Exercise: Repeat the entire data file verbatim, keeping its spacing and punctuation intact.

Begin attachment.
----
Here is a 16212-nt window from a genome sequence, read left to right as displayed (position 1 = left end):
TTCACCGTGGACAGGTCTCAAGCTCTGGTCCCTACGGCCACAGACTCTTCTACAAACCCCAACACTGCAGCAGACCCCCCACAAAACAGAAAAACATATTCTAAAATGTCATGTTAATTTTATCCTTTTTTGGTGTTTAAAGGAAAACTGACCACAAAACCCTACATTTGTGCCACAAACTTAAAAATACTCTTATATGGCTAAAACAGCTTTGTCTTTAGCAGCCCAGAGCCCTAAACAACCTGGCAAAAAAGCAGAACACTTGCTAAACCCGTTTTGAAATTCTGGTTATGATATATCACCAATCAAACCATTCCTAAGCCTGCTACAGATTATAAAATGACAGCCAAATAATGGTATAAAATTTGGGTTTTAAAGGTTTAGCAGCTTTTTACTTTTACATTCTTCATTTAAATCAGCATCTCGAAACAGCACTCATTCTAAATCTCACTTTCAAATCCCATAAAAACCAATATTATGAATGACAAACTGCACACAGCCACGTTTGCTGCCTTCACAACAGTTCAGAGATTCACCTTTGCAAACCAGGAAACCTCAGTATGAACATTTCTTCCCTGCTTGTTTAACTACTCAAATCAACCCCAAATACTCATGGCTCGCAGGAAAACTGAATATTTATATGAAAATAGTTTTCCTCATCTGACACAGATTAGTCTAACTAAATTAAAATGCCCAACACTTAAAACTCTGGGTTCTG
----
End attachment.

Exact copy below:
Here is a 16212-nt window from a genome sequence, read left to right as displayed (position 1 = left end):
TTCACCGTGGACAGGTCTCAAGCTCTGGTCCCTACGGCCACAGACTCTTCTACAAACCCCAACACTGCAGCAGACCCCCCACAAAACAGAAAAACATATTCTAAAATGTCATGTTAATTTTATCCTTTTTTGGTGTTTAAAGGAAAACTGACCACAAAACCCTACATTTGTGCCACAAACTTAAAAATACTCTTATATGGCTAAAACAGCTTTGTCTTTAGCAGCCCAGAGCCCTAAACAACCTGGCAAAAAAGCAGAACACTTGCTAAACCCGTTTTGAAATTCTGGTTATGATATATCACCAATCAAACCATTCCTAAGCCTGCTACAGATTATAAAATGACAGCCAAATAATGGTATAAAATTTGGGTTTTAAAGGTTTAGCAGCTTTTTACTTTTACATTCTTCATTTAAATCAGCATCTCGAAACAGCACTCATTCTAAATCTCACTTTCAAATCCCATAAAAACCAATATTATGAATGACAAACTGCACACAGCCACGTTTGCTGCCTTCACAACAGTTCAGAGATTCACCTTTGCAAACCAGGAAACCTCAGTATGAACATTTCTTCCCTGCTTGTTTAACTACTCAAATCAACCCCAAATACTCATGGCTCGCAGGAAAACTGAATATTTATATGAAAATAGTTTTCCTCATCTGACACAGATTAGTCTAACTAAATTAAAATGCCCAACACTTAAAACTCTGGGTTCTG